There are no precise dates for when generations begin and end, but by some estimations the oldest Millennials turned 37 years old in 2017. The youngest? Old enough to go to war. They have effectively been in the workplace in some capacity for two decades, and there are still rumblings about how to lead them. In fact, another generation is entering the workforce and we still have not gotten this Millennial thing quite right.
There is hope though, and it rests solidly on the fact that Millennials are human beings, too; they just bring another element of diversity to the workplace, which means we cannot lead them exactly as we lead everyone else. When we realize that standardization is better suited for processes and machines than for people, we will end the suffering that occurs when each new generation enters the workforce.
Millennials ARE just like everyone else as it relates to coaching and feedback. They are just more comfortable vocalizing what everyone else has thought at some point in his or her career. They want to know how they are performing. According to NY Times Bestselling Author Alan Fine, we all have phenomenal capacity to learn and perform at a higher level and the biggest obstacle to improving performance isn’t knowing what to do, it’s doing what we know. Increasing focus reduces the interference that blocks our capacity to access what we know. If, as a leader, you buy in to this mindset, coaching and developing each person on your team becomes a little less arduous.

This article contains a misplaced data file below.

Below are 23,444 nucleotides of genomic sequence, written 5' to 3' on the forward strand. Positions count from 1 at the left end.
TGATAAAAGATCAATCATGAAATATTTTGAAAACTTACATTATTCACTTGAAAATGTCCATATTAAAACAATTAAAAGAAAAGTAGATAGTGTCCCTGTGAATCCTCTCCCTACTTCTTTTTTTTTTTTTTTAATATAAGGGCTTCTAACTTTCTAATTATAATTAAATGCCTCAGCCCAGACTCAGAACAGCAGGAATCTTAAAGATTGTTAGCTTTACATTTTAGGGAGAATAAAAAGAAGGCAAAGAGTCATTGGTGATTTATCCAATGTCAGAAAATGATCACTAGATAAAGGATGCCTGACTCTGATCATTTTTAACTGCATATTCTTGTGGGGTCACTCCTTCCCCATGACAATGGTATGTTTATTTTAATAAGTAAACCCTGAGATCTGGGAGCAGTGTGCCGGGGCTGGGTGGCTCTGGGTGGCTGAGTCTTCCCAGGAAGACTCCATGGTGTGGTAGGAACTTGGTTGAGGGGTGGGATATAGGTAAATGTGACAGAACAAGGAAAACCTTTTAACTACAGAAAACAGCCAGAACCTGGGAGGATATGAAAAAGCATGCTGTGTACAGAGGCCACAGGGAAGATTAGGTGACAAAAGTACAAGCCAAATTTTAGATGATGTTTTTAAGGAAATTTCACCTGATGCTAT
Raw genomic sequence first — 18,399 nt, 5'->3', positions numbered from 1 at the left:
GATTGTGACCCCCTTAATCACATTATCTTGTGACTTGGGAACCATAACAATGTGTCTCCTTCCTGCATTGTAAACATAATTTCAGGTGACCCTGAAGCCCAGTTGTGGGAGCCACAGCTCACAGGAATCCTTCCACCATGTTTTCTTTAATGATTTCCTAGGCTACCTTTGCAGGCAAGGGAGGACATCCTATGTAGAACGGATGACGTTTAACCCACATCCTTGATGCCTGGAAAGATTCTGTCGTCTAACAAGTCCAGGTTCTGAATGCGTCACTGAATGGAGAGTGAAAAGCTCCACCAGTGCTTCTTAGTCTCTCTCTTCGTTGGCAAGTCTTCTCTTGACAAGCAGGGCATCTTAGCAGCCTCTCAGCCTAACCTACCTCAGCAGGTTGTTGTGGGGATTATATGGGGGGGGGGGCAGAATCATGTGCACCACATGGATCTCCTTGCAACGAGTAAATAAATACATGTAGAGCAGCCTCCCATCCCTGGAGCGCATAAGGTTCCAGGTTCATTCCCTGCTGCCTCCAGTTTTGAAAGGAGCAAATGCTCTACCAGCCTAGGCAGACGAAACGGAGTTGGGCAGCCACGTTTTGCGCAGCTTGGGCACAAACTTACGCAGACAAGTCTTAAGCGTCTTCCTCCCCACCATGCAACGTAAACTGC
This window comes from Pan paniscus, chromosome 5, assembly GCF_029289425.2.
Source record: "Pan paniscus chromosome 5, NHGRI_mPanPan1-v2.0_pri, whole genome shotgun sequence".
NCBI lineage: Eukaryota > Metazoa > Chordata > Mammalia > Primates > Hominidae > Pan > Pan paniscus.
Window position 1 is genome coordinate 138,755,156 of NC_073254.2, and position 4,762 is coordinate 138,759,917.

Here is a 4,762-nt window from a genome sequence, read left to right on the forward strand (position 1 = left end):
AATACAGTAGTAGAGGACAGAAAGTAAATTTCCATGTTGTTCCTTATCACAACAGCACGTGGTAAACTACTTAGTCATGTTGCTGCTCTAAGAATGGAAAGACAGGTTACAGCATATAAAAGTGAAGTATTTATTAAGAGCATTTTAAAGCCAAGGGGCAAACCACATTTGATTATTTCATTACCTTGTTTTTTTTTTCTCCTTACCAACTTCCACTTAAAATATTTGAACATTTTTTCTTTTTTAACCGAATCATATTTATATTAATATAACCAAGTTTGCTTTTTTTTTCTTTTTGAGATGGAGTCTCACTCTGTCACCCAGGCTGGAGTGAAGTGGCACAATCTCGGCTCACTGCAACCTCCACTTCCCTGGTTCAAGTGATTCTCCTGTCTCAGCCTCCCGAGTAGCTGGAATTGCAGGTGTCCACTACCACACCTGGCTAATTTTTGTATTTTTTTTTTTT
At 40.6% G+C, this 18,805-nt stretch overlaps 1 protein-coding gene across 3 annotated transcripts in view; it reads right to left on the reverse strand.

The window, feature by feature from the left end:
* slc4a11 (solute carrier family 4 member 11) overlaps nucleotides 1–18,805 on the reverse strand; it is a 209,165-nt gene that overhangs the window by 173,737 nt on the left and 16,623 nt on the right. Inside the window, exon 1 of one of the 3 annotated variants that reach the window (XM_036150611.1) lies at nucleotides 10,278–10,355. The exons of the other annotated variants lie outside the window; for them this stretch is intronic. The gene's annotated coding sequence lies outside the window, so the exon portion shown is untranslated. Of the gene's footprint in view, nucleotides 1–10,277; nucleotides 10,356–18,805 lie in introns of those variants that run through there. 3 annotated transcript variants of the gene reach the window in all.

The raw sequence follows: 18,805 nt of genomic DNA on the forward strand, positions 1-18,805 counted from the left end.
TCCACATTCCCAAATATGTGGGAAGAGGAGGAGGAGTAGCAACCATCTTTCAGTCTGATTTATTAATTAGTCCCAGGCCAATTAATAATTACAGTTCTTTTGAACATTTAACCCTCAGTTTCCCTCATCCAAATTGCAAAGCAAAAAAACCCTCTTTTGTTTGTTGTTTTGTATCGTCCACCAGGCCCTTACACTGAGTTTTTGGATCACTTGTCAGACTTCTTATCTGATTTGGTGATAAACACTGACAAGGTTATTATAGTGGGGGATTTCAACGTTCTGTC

Where do we get stuck?
Leaders think we can have one big conversation and coast for a while. This strategy results in mistakes, misalignment, uncertainty, etc. Millennials aren’t having it! They want to be clear. Therefore, they want their leaders to have regular check-ins and provide them with regular feedback. There is hardly a leader who wouldn’t agree that feedback is critical to improving individual and organizational performance. At the same time, most people would say they don’t get enough feedback and want more. In their defense, leaders aren’t purposefully withholding the information; they often cite “lack of time” as the reason for not having more frequent coaching conversations with their employees. In turn, leaders feel some shame associated with the mirror that Millennials hold up to this gap in leadership performance. However, this usually causes leaders to identify Millennials as being too needy.
I say we ditch the shame and try redirecting any energy we would put into complaining about Millennials towards being more intentional about our coaching for every person on our team. It is truly living in an inclusive way versus finding ways to further cause separation for the members of our team — especially our Millennials.